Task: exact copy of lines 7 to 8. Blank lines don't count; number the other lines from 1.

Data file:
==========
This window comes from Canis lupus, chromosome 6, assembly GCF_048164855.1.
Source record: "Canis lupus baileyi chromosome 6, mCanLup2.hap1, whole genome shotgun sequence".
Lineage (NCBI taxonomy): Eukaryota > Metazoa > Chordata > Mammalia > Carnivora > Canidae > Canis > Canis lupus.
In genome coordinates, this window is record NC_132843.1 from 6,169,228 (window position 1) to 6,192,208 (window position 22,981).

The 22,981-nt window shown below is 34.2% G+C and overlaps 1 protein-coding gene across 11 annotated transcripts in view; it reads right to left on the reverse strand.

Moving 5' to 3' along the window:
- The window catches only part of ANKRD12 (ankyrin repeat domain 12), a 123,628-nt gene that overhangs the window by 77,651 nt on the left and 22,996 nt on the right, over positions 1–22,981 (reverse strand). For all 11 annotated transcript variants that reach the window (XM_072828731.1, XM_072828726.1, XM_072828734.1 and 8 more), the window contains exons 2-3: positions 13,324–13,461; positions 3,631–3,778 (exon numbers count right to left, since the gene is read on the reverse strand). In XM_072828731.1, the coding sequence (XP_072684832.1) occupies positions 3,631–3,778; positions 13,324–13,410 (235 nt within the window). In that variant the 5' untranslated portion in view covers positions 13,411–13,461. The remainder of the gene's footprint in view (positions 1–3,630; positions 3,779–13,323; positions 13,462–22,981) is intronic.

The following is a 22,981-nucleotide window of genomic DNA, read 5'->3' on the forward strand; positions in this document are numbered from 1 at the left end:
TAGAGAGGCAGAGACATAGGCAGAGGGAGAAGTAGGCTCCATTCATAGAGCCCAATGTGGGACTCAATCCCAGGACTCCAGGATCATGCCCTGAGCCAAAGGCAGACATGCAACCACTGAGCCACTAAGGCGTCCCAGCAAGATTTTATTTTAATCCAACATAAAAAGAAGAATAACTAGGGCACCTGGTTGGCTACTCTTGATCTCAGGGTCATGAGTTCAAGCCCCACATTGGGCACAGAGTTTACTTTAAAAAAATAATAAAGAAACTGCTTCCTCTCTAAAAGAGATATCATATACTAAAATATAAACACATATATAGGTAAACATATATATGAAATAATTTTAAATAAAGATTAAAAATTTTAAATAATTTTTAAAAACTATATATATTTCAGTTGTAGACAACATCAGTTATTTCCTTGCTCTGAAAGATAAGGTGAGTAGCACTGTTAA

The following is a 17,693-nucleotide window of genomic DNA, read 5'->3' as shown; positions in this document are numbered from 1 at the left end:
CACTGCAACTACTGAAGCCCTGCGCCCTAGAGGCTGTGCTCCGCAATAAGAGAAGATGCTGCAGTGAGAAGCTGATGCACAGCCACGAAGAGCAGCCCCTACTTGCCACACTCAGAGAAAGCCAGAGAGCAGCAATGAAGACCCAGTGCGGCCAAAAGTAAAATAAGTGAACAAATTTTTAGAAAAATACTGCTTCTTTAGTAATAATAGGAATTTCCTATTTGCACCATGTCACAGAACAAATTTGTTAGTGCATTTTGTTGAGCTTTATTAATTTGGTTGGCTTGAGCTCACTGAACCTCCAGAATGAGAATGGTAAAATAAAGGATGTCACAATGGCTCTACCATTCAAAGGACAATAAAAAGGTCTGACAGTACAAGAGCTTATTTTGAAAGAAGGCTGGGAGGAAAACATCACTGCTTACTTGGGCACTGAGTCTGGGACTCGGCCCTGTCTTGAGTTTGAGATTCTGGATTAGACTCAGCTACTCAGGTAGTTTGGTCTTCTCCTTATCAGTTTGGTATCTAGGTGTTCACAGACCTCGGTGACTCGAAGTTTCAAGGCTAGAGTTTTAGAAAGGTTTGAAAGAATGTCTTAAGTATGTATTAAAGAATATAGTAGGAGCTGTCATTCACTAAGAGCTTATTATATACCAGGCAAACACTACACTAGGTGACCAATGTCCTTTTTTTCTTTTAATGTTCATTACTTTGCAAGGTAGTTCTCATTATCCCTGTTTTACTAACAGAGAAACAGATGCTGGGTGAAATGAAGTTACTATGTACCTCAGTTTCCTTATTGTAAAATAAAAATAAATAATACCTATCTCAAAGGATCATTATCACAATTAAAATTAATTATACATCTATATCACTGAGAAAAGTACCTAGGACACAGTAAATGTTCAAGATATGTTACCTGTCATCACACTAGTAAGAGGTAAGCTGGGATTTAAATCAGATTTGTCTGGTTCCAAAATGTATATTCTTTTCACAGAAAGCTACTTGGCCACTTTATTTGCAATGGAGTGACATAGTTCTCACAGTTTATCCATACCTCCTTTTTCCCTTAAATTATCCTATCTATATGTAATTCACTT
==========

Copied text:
- The window catches only part of ANKRD12 (ankyrin repeat domain 12), a 123,628-nt gene that overhangs the window by 77,651 nt on the left and 22,996 nt on the right, over positions 1–22,981 (reverse strand). For all 11 annotated transcript variants that reach the window (XM_072828731.1, XM_072828726.1, XM_072828734.1 and 8 more), the window contains exons 2-3: positions 13,324–13,461; positions 3,631–3,778 (exon numbers count right to left, since the gene is read on the reverse strand). In XM_072828731.1, the coding sequence (XP_072684832.1) occupies positions 3,631–3,778; positions 13,324–13,410 (235 nt within the window). In that variant the 5' untranslated portion in view covers positions 13,411–13,461. The remainder of the gene's footprint in view (positions 1–3,630; positions 3,779–13,323; positions 13,462–22,981) is intronic.

The following is a 22,981-nucleotide window of genomic DNA, read 5'->3' on the forward strand; positions in this document are numbered from 1 at the left end: